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Welcome to the Coach's Corner!

The WYBA is very thankful for our volunteers, especially our coaches!  We're all set for the 2024 Spring Season, but if you're interested in coaching with us in any capacity in the future, or simply want to learn more - please see the link below for all the great benefits & further information on coaching in the WYBA!

And for the parents & players out there - take a look below as well, there are great resources for everyone involved!


 A practice plan is a written plan that outlines your practice; reminding you what you want to do and when you want to do it. You may be the type of coach that can organize a practice off the top of your head and accomplish what you want in the desired time. For the other 99.8% of us a practice plan is a critical part of a successful practice. It may be written out on a napkin or your work stationary, it really doesn't matter as long as it gives you enough detail to allow you to move through your practice in a structured and organized manner.

Visit this link to learn more on creating a good practice plan for your team!  -  LINK


The very first practice of every season should start off with a Parent Meeting. We recommend you let the parents know about your coaching philosophy and plans for the season, and find out if there are any concerns. This is the single most important step you can take to avoid parent problems during the season.  Make sure to include the following information:  Welcome and introduction of yourself, team rules, playing time/playing position philosophy, practice schedule & important dates, division rules.


Here's a great link for everyone who loves the game of baseball - CLICK HERE for a baseball glossary & terms list, as well as plenty more links for all things baseball!  Shoutout to Jordan for passing this along to us!


See below for great drills you can use to work through with your team!


Skill Elements League Points of Emphasis Links to Drills
Grip (s) Instructional - Minors - Majors - Jr's - Sr's Proper pitching starts with the right grip on the baseball. Alderwood Little Leaguer recommends the following: Ages 9 and younger - four seam fast ball; Age 10 two and four seam fast ball; ages 11-12, two seam and four seam fastball and changeup. Pitching Grips Demonstrated Click Here
Stance Instructional - Minors - Majors - Jr's - Sr's The stretch position is recommended for teaching you pitchers just starting out. The player should start with their back foot against and parallel with the rubber. Feet should be approximately shoulder width apart with most of your weight toward the back leg. Hands should be together in the center of the body. Stretch Explained Click Here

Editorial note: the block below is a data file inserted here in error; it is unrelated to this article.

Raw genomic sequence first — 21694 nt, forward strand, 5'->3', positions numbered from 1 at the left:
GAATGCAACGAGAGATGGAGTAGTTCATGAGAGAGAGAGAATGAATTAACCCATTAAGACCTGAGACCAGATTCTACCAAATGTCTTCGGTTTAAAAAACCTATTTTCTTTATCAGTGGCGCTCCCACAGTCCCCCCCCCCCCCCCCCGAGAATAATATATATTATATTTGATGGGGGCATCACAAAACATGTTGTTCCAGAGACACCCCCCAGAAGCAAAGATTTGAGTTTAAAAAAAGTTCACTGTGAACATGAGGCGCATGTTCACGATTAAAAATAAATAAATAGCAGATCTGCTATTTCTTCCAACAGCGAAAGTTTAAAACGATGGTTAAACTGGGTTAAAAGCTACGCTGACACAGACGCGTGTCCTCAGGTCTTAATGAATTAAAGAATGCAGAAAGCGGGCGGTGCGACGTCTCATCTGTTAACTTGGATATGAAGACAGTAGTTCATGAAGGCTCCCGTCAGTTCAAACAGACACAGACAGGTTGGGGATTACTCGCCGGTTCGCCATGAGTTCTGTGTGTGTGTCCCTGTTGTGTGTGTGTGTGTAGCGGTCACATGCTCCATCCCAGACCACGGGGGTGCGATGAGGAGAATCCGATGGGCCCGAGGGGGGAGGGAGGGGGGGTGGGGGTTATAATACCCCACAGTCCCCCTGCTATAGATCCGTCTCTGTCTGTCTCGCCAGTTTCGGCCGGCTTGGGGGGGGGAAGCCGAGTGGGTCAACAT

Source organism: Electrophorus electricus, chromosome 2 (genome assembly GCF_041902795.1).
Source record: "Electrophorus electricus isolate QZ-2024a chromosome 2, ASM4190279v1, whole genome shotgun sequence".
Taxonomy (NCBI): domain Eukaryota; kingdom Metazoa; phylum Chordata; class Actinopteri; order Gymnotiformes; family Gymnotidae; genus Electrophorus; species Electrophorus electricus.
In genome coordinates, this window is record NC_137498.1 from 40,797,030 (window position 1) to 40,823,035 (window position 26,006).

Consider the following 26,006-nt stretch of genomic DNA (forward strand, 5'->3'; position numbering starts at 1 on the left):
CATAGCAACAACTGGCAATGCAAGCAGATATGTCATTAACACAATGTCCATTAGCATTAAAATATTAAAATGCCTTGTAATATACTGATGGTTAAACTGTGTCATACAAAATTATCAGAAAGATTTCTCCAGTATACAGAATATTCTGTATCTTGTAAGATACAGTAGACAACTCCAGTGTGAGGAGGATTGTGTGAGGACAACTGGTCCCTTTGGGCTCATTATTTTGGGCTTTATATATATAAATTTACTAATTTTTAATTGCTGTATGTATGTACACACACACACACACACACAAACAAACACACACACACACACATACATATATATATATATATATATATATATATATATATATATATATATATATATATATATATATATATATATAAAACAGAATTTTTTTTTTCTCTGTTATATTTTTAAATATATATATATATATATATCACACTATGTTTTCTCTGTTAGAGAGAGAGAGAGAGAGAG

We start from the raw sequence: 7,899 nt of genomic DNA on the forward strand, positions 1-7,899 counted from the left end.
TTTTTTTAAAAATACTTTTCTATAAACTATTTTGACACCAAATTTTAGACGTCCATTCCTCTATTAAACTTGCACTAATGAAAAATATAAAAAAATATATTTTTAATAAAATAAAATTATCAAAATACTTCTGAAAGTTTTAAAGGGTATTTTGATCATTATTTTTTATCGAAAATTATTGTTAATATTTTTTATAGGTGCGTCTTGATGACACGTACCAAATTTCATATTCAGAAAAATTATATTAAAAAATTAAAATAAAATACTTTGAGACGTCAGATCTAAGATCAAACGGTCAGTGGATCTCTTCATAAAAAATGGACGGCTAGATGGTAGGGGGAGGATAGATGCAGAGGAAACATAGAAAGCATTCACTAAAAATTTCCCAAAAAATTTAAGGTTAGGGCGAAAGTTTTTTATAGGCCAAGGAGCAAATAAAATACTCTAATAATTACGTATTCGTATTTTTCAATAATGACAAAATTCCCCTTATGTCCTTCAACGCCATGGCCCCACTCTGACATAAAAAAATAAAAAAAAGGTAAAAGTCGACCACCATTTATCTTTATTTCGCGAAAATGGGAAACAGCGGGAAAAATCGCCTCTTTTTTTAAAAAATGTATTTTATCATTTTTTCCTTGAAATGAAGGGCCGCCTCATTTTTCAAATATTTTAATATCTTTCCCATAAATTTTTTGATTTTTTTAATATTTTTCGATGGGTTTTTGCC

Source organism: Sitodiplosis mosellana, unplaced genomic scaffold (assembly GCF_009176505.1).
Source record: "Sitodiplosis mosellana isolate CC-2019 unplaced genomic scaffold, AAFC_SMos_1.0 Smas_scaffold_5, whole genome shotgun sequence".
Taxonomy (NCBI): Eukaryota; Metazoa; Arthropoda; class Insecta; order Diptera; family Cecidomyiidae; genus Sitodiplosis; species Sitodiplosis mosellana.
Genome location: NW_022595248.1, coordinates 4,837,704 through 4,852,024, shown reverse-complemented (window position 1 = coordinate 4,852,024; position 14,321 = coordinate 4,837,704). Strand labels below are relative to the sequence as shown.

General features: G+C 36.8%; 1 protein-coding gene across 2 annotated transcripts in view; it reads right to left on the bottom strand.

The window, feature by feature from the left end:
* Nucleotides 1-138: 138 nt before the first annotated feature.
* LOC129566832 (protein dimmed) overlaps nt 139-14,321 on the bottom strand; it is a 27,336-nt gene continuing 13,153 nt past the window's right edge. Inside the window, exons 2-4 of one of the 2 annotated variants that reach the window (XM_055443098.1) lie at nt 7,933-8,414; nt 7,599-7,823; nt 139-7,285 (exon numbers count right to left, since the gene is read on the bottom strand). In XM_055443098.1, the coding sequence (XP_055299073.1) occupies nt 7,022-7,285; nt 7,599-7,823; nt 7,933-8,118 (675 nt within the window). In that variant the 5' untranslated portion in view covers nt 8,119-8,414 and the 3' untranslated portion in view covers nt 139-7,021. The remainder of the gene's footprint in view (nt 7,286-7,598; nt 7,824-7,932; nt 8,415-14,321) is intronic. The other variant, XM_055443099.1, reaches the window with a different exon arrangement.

Mechanics Instructional - Minors - Majors - Jr's - Sr's 3 steps – starting from the stretch (1) balance: glove side knee up with top of leg parallel to ground, lower leg at right angle; (2) stride: move to the “T” stance. Throwing hand comes down out of the glove, circle arm back, with ball facing 2nd base. Glove arm points towards home plate and is “pulled back” to side as throwing arm comes forward. Glove side foot slides towards home plate (toes land pointing forward). Stride at least as long as the height of the players body; (3) Follow through with the throwing hand Pitching Drills Click Here
Pitch count Minors - Majors - Jr's - Sr's Little League imposes a pitch count limit on a pitcher, varied by League Age. Please see the Little League rule book for details. Managers are expected to develop 5-7 pitchers/team to provide sufficient pitching depth for the team and allow compliance with pitch count rules over the season.
Pitcher Cover Home/passed balls Minors - Majors - Jr's - Sr's Devise a simple plan of communication between the pitcher and catcher, wherein the pitcher lets the catcher know where the ball is as she approaches home plate for a tag play on the advancing runner. Communication Drill Click Here
Location/Pitching strategy Majors - Jr's - Sr's Keep these elements in mind when a player is on the mound. (1) Get ahead of the hitters. (2) Change speeds often, but don't fall into a pattern. (3) Vary pitch location. (4) Pitch inside with your fastball. This is a difficult pitch for most hitters to handle. (5) Throw your fastball with different grips. Pitching Accuracy/Strategy Drill Click Here
Off-speed Majors - Jr's - Sr's WYBA recommends pitchers throw only a change up as an off speed pitch for ages 12 and below. Keep the following in mind when considering use of an off speed pitch (1) vary location to keep the hitter guessing. This will be just as effective as a change of speed for most little league hitters (2) stick with the fast ball at the bottom of the batting order. Players bat 7-8-9 for a reason, don't give them an advantage by throwing a slower pitch and speeding up their bat. Developing a Pitching Strategy / When to throw the off-speed pitch Click Here